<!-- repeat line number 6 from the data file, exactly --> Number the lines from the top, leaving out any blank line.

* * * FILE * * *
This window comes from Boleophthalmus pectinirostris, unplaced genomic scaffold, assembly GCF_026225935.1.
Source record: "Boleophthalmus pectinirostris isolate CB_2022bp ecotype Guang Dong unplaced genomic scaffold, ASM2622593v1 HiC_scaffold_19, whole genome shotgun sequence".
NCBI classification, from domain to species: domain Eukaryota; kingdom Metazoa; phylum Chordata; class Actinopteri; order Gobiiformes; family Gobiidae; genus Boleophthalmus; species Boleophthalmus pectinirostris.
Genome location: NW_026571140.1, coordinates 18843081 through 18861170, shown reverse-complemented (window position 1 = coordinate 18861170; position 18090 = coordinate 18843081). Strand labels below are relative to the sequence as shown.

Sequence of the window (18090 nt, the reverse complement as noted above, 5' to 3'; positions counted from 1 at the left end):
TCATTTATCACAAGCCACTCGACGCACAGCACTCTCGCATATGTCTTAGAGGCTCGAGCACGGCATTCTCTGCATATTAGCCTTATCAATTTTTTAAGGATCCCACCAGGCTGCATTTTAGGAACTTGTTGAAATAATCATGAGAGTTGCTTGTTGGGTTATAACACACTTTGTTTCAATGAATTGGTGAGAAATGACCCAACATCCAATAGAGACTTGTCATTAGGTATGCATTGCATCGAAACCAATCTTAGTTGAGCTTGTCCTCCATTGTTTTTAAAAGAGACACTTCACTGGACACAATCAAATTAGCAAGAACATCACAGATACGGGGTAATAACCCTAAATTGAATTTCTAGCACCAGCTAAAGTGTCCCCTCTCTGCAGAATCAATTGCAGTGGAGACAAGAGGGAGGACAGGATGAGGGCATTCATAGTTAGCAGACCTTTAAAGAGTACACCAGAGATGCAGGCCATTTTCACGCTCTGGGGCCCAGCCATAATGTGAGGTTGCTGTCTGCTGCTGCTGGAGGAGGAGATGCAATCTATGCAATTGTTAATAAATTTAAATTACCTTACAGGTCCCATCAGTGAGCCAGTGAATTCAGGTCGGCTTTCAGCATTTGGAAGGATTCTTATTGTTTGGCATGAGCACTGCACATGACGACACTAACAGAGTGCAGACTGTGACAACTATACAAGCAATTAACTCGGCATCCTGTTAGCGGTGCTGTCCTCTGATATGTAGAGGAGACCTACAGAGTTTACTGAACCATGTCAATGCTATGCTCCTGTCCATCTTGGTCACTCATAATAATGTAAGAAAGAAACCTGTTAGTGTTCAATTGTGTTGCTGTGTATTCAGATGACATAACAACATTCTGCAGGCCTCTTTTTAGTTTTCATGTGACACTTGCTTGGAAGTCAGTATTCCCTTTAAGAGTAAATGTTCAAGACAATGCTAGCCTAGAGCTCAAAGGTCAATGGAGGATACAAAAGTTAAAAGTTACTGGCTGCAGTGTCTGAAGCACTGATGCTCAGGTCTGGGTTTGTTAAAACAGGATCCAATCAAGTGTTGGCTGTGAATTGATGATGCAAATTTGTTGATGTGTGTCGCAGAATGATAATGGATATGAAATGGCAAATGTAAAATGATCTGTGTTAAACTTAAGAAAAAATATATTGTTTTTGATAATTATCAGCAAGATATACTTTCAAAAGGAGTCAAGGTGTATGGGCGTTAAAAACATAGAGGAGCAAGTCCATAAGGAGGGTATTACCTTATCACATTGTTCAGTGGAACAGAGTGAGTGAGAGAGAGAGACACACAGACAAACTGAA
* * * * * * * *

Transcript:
TCATTTATCACAAGCCACTCGACGCACAGCACTCTCGCATATGTCTTAGAGGCTCGAGCACGGCATTCTCTGCATATTAGCCTTATCAATTTTTTAAGGATCCCACCAGGCTGCATTTTAGGAACTTGTTGAAATAATCATGAGAGTTGCTTGTTGGGTTATAACACACTTTGTTTCAATGAATTGGTGAGAAATGACCCAACATCCAATAGAGACTTGTCATTAGGTATGCATTGCATCGAAACCAATCTTAGTTGAGCTTGTCCTCCATTGTTTTTAAAAGAGACACTTCACTGGACACAATCAAATTAGCAAGAACATCACAGATACGGGGTAATAACCCTAAATTGAATTTCTAGCACCAGCTAAAGTGTCCCCTCTCTGCAGAATCAATTGCAGTGGAGACAAGAGGGAGGACAGGATGAGGGCATTCATAGTTAGCAGACCTTTAAAGAGTACACCAGAGATGCAGGCCATTTTCACGCTCTGGGGCCCAGCCATAATGTGAGGTTGCTGTCTGCTGCTGCTGGAGGAGGAGATGCAATCTATGCAATTGTTAATAAATTTAAATTACCTTACAGGTCCCATCAGTGAGCCAGTGAATTCAGGTCGGCTTTCAGCATTTGGAAGGATTCTTATTGTTTGGCATGAGCACTGCACATGACGACACTAACAGAGTGCAGACTGTGACAACTATACAAGCAATTAACTCGGCATCCTGTTAGCGGTGCTGTCCTCTGATATGTAGAGGAGACCTACAGAGTTTACTGAACCATGTCAATGCTATGCTCCTGTCCATCTTGGTCACTCATAATAATGTAAGAAAGAAACCTGTTAGTGTTCAATTGTGTTGCTGTGTATTCAGATGACATAACAACATTCTGCAGGCCTCTTTTTAGTTTTCATGTGACACTTGCTTGGAAGTCAGTATTCCCTTTAAGAGTAAATGTTCAAGACAATGCTAGCCTAGAGCTCAAAGGTCAATGGAGGATACAAAAGTTAAAAGTTACTGGCTGCAGTGTCTGAAGCACTGATGCTCAGGTCTGGGTTTGTTAAAACAGGATCCAATCAAGTGTTGGCTGTGAATTGATGATGCAAATTTGTTGATGTGTGTCGCAGAATGATAATGGATATGAAATGGCAAATGTAAAATGATCTGTGTTAAACTTAAGAAAAAATATATTGTTTTTGATAATTATCAGCAAGATATACTTTCAAAAGGAGTCAAGGTGTATGGGCGTTAAAAACATAGAGGAGCAAGTCCATAAGGAGGGTATTACCTTATCACATTGTTCAGTGGAACAGAGTGAGTGAGAGAGAGAGACACACAGACAAACTGAA